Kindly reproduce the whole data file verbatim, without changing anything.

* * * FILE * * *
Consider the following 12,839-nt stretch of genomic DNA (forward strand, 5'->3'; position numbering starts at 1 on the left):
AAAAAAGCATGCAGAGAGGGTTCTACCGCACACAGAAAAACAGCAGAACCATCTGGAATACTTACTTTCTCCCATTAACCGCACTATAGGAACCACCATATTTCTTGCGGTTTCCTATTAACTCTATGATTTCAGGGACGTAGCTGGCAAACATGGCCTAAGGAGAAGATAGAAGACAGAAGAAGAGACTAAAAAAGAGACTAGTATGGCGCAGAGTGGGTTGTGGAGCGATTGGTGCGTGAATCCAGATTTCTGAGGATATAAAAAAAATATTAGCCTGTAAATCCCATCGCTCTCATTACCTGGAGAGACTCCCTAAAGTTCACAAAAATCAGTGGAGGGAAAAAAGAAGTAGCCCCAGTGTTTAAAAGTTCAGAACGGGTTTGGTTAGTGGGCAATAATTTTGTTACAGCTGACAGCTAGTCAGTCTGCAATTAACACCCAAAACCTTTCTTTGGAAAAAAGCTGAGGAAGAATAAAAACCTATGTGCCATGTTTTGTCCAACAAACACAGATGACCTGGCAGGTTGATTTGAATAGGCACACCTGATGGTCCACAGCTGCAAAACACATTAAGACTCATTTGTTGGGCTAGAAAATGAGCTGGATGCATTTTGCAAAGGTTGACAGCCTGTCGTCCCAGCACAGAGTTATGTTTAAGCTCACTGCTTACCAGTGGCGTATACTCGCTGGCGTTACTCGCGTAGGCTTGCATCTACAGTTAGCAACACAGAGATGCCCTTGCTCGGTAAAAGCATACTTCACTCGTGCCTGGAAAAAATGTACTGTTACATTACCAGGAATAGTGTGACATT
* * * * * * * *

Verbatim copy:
Consider the following 12,839-nt stretch of genomic DNA (forward strand, 5'->3'; position numbering starts at 1 on the left):
AAAAAAGCATGCAGAGAGGGTTCTACCGCACACAGAAAAACAGCAGAACCATCTGGAATACTTACTTTCTCCCATTAACCGCACTATAGGAACCACCATATTTCTTGCGGTTTCCTATTAACTCTATGATTTCAGGGACGTAGCTGGCAAACATGGCCTAAGGAGAAGATAGAAGACAGAAGAAGAGACTAAAAAAGAGACTAGTATGGCGCAGAGTGGGTTGTGGAGCGATTGGTGCGTGAATCCAGATTTCTGAGGATATAAAAAAAATATTAGCCTGTAAATCCCATCGCTCTCATTACCTGGAGAGACTCCCTAAAGTTCACAAAAATCAGTGGAGGGAAAAAAGAAGTAGCCCCAGTGTTTAAAAGTTCAGAACGGGTTTGGTTAGTGGGCAATAATTTTGTTACAGCTGACAGCTAGTCAGTCTGCAATTAACACCCAAAACCTTTCTTTGGAAAAAAGCTGAGGAAGAATAAAAACCTATGTGCCATGTTTTGTCCAACAAACACAGATGACCTGGCAGGTTGATTTGAATAGGCACACCTGATGGTCCACAGCTGCAAAACACATTAAGACTCATTTGTTGGGCTAGAAAATGAGCTGGATGCATTTTGCAAAGGTTGACAGCCTGTCGTCCCAGCACAGAGTTATGTTTAAGCTCACTGCTTACCAGTGGCGTATACTCGCTGGCGTTACTCGCGTAGGCTTGCATCTACAGTTAGCAACACAGAGATGCCCTTGCTCGGTAAAAGCATACTTCACTCGTGCCTGGAAAAAATGTACTGTTACATTACCAGGAATAGTGTGACATT